Introduction to DATEX JS

The current implementation of the DATEX JavaScript Library is still a beta version. We are actively working on a new stable Rust implementation that will be much more performant.

The DATEX JavaScript Library (DATEX JS) enables fine-grained reactivity with cross-device processing including data synchronisation.

This library is a great fit for various usecases:

  • Client-side reactivity (e.g. reactive web apps like React)
  • Cross-device reactivity (e.g. multiplayer games)
  • Secure end-to-end data exchange and synchronisation (e.g. end-to-end encrypted messengers)
  • distributed computing (e.g. blockchain algorithms)

The UIX framework provides a developer-friendly abstraction around DATEX JS to create reactive fullstack web applications.

DATEX JS implements a JavaScript interface on top of a DATEX Runtime environment. If you want to learn more about the DATEX, check out the Specification

We will use the term "JavaScript" throughout in this manual. This should be regarded as interchangable with "TypeScript", since this library is designed as a TypeScript library.


Creating pointers

To create a pointer for any JS value, just use the $$ helper function:

const refA = $$(5);
const refB = $$(0);
const refSum = always(() => refA + refB);

refB.val = 5;
console.log(refSum.val) // 10

When you compare this code with the example code from the DATEX introduction chapter, you can see how the DATEX concepts are adopted in JavaScript in a very straightforward way.

To learn more about DATEX pointers in JavaScript, check out the chapter Pointers. In the chapter Functional Programming, you can read more about always and other transform functions.

Pointer synchronisation

Check out the chapter Pointer Synchronisation to understand how pointers are synchronized between endpoints.

Creating DATEX-compatible classes

With the struct wrapper, a class can be bound to a new DATEX type.

All instance properties decorated with @property are bound to the DATEX value and also visible when the value is shared between endpoints. Per default, the properties are local and only available in the current JavaScript context.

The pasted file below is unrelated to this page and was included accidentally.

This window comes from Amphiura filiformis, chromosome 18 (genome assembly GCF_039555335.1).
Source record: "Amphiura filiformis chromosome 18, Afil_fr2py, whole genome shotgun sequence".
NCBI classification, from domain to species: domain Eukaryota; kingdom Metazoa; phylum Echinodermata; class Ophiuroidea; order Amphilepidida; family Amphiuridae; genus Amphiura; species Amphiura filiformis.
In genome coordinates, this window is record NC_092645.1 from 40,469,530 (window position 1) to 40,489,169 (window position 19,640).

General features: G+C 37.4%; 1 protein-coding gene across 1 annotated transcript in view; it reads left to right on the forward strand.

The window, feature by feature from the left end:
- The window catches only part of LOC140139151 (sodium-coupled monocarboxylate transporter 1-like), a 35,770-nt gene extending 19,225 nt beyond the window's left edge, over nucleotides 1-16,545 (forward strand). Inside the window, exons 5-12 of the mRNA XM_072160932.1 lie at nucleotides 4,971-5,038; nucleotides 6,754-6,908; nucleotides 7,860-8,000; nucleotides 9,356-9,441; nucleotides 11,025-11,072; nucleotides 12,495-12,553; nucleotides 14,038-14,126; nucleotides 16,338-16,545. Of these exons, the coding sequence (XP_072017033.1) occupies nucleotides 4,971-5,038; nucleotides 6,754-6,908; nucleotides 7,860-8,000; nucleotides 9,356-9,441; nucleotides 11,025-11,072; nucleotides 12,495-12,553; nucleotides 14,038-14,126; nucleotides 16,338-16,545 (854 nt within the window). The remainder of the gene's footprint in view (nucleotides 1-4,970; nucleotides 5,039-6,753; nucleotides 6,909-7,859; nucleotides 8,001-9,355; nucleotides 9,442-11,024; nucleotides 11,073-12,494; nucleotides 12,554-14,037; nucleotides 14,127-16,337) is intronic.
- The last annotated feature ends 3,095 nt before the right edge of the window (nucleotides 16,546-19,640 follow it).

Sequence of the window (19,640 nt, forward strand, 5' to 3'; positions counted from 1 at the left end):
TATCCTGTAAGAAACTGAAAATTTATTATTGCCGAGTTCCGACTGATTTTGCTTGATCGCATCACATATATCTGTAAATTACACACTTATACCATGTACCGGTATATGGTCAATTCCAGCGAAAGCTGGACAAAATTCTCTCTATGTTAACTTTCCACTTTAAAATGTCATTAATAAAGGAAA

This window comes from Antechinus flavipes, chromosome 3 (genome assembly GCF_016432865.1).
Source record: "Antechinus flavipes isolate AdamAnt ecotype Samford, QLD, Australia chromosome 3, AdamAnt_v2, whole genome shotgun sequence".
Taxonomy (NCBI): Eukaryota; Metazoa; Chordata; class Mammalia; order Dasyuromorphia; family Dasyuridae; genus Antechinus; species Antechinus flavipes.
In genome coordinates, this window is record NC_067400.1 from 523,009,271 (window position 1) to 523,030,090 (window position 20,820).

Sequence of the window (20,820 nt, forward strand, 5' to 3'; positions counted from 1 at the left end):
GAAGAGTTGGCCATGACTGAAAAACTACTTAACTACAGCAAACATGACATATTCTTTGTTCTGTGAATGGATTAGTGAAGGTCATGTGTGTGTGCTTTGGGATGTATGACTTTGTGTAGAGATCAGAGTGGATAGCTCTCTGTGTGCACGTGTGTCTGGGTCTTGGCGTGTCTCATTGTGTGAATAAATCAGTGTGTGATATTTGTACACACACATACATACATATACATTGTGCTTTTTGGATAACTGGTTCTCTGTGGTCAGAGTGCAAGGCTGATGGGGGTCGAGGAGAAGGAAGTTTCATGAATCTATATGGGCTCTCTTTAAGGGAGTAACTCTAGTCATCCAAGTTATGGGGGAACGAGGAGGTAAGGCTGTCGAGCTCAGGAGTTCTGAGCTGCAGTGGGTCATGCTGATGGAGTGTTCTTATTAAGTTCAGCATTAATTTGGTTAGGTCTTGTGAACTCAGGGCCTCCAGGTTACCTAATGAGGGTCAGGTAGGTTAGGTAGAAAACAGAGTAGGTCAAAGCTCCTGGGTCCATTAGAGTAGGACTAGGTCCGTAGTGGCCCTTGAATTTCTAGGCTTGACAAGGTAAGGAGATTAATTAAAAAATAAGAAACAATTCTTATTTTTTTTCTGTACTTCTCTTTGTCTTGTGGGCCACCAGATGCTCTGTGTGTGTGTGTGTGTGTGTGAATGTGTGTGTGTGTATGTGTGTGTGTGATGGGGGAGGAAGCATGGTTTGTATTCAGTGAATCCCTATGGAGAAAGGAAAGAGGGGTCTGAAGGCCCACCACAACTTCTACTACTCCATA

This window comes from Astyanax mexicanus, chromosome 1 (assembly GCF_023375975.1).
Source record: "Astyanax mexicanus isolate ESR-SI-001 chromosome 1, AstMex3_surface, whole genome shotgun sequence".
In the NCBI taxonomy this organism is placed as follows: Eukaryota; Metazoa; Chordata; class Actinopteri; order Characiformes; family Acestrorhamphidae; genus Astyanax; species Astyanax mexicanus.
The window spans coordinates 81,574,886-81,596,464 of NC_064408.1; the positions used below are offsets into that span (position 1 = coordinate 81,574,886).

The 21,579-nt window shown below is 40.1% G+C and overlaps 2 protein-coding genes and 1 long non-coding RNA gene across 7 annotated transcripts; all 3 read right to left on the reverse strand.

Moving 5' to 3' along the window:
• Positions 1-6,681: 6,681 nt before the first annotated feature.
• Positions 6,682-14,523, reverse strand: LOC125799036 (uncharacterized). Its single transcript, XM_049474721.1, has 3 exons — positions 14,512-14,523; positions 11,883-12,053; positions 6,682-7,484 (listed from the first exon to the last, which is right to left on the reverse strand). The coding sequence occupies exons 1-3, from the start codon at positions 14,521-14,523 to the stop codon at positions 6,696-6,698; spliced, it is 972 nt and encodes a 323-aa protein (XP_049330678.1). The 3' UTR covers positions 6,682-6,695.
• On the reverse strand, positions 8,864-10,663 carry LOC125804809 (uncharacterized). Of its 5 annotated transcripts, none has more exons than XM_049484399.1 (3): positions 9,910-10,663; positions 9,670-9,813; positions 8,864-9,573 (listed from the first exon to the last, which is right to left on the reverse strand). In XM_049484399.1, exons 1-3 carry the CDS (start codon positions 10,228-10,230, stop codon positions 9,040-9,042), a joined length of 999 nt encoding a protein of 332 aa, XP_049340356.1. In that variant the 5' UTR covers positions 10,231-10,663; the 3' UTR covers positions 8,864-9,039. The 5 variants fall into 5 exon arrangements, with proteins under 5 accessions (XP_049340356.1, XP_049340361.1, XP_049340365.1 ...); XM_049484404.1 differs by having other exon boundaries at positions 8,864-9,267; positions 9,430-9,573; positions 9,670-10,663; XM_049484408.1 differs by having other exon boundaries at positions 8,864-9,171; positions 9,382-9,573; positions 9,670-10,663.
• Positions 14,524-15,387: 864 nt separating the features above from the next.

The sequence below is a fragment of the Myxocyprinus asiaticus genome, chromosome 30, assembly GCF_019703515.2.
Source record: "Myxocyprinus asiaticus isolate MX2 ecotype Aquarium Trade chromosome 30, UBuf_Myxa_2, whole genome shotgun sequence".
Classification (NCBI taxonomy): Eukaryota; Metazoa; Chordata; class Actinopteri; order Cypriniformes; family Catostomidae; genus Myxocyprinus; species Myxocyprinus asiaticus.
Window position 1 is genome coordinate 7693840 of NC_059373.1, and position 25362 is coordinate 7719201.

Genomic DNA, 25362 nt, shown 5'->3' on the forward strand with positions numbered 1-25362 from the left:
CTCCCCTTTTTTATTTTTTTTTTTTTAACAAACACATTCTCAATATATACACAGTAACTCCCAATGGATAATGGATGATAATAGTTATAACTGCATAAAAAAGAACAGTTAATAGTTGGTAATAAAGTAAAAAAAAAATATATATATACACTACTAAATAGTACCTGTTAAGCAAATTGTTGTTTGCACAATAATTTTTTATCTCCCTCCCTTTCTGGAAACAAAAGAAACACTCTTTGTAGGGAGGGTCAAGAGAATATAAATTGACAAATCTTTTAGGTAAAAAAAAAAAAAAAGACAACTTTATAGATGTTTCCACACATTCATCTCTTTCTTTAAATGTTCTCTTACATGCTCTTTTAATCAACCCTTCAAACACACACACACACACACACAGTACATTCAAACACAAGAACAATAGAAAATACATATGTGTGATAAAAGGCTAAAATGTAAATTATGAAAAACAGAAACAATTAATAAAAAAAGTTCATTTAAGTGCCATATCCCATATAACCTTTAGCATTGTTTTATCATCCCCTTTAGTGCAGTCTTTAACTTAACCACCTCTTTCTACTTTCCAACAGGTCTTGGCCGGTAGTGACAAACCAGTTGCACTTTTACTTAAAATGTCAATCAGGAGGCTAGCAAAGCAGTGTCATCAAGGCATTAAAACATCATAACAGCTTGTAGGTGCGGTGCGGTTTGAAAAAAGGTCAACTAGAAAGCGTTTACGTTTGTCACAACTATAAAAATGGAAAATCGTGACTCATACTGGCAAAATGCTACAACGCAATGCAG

const MyObject = struct(
  class {
    @property a = 10
    @property b = 20
    localProp = 4

const obj = new MyObject();

Instances of a class wrapped with struct are also automatically bound to a pointer when created (The value does not have to be explicitly wrapped in $$()).

Read more about struct classes here.

Persistent data

DATEX JS allows you to access data from remote endpoints as normal JavaScript values.

With eternal pointers, DATEX-based applications can also access persistent data stored in their local storage in the same way - without the need for any third-party databases or other storage types.

Connecting to the Supranet

When the DATEX JS library is initialized, an anonymous endpoint is automatically created. To connect to the network, call:

await Datex.Supranet.connect()

Per default, the endpoint joins the Supranet by connecting to a unyt.org relay endpoint with a websocket connection. You can always add custom connection channels and also connect over multiple channels like WebRTC at the same time. For more information, check out the chapter Supranet Networking.

Executing DATEX directly from JavaScript

DATEX Script code can also be directly executed from JavaScript:

const refHello = await datex `@example :: helloWorld()`
const refArray = await datex `[1,2,3]`

To execute functions on remote endpoints or do any other network related stuff, you always need to connect to the supranet first.

Read more about the advanced DATEX APIs in the DATEX API Chapter.

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